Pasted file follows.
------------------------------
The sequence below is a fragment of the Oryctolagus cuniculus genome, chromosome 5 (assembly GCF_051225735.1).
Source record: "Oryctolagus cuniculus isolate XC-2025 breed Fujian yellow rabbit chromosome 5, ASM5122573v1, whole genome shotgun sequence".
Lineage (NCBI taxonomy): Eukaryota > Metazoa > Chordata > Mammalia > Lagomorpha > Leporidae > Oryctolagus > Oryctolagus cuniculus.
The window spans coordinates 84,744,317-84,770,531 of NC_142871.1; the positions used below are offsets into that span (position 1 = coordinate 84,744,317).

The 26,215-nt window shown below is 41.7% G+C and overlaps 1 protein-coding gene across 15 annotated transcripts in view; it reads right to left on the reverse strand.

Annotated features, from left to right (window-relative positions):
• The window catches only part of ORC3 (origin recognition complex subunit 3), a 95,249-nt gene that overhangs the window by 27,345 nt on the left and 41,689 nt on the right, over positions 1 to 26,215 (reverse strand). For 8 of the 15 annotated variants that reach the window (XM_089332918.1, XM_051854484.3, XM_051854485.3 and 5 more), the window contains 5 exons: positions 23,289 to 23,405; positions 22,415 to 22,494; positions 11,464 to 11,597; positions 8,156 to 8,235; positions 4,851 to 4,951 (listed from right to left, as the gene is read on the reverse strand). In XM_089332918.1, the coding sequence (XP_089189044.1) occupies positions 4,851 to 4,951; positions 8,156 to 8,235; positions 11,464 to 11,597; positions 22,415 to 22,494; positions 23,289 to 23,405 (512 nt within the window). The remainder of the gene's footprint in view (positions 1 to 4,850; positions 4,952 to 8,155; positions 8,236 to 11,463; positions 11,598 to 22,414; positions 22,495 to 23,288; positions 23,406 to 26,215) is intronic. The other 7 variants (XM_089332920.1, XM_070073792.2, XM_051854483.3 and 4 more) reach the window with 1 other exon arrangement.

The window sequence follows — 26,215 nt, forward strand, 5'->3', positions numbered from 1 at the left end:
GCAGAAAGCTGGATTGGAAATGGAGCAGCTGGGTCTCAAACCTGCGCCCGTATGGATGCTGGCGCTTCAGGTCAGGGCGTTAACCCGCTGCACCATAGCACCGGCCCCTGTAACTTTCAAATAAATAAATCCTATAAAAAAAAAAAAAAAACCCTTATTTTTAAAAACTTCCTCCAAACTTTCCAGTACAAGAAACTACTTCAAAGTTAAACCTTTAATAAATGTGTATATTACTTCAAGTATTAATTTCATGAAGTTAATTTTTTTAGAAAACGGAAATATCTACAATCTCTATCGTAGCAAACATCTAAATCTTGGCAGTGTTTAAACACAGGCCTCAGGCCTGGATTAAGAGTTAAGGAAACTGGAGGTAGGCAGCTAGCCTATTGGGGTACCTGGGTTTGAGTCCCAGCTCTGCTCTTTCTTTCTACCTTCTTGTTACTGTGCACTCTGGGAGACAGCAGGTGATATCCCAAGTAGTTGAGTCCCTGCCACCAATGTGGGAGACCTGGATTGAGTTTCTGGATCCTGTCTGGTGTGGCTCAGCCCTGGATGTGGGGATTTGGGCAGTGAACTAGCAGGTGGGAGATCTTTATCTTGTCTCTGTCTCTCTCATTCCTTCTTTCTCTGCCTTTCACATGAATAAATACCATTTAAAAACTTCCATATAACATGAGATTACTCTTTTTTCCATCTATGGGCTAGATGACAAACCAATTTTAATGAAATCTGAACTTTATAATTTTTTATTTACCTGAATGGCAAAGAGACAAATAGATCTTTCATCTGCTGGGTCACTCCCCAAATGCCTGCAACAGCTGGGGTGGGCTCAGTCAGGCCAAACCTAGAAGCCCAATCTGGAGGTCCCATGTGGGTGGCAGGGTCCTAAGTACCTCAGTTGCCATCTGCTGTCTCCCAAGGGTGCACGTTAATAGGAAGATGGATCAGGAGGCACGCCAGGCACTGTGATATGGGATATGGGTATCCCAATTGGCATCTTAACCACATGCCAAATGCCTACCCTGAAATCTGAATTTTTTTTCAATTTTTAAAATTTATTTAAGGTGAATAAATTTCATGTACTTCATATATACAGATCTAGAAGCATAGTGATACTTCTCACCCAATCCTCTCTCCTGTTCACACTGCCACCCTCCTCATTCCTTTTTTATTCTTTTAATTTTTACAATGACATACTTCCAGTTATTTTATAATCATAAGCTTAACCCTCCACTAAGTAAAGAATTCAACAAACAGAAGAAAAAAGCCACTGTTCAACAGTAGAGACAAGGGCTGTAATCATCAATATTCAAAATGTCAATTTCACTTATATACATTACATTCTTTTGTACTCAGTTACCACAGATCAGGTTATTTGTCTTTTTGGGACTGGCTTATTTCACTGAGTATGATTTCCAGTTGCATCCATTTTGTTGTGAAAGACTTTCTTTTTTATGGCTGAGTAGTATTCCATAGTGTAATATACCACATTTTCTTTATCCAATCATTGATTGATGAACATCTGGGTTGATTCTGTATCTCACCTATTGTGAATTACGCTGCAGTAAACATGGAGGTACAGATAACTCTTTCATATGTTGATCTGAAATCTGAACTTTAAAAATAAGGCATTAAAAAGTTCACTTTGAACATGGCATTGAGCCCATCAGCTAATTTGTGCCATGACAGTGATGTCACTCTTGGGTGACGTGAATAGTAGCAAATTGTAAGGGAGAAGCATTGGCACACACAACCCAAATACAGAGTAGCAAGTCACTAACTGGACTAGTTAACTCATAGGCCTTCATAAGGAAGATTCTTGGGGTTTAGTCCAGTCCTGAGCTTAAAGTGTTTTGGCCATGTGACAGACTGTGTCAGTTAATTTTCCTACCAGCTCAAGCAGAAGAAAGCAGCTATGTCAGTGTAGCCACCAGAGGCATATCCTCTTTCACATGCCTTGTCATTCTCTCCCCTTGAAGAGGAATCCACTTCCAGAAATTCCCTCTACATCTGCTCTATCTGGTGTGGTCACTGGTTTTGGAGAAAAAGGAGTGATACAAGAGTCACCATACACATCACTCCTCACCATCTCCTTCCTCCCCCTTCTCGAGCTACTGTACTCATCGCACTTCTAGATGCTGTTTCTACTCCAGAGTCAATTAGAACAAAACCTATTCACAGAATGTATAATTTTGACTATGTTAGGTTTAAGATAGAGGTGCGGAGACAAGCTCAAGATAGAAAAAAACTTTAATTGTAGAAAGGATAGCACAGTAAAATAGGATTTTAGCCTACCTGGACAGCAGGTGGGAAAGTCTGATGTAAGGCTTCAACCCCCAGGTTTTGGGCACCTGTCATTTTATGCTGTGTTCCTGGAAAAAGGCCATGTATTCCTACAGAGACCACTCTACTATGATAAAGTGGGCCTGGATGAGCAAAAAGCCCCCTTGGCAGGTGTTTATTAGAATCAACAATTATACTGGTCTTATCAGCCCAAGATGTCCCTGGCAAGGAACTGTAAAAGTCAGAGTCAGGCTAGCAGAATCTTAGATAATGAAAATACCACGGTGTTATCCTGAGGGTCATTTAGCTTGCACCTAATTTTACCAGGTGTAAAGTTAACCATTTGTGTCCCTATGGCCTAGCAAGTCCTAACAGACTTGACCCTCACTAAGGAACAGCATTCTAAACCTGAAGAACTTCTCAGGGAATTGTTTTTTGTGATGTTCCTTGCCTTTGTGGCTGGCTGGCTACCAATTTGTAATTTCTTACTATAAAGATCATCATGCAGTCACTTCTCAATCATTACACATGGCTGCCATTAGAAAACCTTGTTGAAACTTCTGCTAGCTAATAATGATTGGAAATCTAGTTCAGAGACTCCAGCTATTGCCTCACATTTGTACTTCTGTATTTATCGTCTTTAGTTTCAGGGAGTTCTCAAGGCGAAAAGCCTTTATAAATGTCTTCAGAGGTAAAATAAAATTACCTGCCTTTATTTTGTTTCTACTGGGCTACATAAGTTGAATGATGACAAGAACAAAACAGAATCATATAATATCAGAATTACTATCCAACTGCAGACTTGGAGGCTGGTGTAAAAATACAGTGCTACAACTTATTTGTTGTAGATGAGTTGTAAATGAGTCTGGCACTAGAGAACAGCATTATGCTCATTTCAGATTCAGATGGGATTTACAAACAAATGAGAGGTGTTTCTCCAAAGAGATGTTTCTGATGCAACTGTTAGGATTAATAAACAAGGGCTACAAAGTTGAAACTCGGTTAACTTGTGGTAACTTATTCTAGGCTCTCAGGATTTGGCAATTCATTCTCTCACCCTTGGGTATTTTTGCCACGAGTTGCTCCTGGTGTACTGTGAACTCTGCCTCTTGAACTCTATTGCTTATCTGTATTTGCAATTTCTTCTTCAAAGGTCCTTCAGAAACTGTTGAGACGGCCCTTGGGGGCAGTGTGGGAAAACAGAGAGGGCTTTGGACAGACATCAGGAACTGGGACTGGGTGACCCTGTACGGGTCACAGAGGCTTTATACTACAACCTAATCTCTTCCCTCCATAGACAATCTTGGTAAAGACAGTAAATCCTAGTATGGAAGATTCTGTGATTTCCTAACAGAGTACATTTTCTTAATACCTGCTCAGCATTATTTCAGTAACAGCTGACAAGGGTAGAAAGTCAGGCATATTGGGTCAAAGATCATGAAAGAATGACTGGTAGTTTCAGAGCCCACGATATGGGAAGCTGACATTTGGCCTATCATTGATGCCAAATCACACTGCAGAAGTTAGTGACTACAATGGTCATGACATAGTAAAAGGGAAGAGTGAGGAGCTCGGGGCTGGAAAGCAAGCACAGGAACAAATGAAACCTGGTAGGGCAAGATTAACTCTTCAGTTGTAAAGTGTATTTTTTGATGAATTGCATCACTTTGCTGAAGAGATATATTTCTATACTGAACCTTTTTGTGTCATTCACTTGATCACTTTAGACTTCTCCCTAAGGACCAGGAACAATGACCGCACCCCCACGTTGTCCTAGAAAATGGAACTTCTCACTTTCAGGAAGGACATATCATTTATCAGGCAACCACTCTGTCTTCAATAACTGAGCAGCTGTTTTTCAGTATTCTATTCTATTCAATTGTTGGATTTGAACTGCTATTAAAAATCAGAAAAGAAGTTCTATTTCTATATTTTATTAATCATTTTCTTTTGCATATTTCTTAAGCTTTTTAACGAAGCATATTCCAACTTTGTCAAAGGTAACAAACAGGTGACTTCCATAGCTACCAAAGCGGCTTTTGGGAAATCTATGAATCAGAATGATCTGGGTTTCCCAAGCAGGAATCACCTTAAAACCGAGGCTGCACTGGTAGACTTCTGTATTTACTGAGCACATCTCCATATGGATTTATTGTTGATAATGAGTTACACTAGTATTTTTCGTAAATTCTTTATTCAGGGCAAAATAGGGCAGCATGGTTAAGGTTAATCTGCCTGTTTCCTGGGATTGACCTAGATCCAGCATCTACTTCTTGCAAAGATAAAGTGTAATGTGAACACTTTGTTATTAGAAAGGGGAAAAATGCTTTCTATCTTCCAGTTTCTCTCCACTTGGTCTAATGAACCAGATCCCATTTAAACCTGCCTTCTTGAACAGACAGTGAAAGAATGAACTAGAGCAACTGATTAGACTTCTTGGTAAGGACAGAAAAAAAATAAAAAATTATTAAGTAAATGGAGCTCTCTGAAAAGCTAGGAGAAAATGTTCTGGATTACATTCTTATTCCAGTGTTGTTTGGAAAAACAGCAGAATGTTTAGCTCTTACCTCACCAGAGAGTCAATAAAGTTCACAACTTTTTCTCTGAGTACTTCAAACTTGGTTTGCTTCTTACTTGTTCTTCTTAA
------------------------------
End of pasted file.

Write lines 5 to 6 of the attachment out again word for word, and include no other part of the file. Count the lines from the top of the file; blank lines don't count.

The 26,215-nt window shown below is 41.7% G+C and overlaps 1 protein-coding gene across 15 annotated transcripts in view; it reads right to left on the reverse strand.

Annotated features, from left to right (window-relative positions):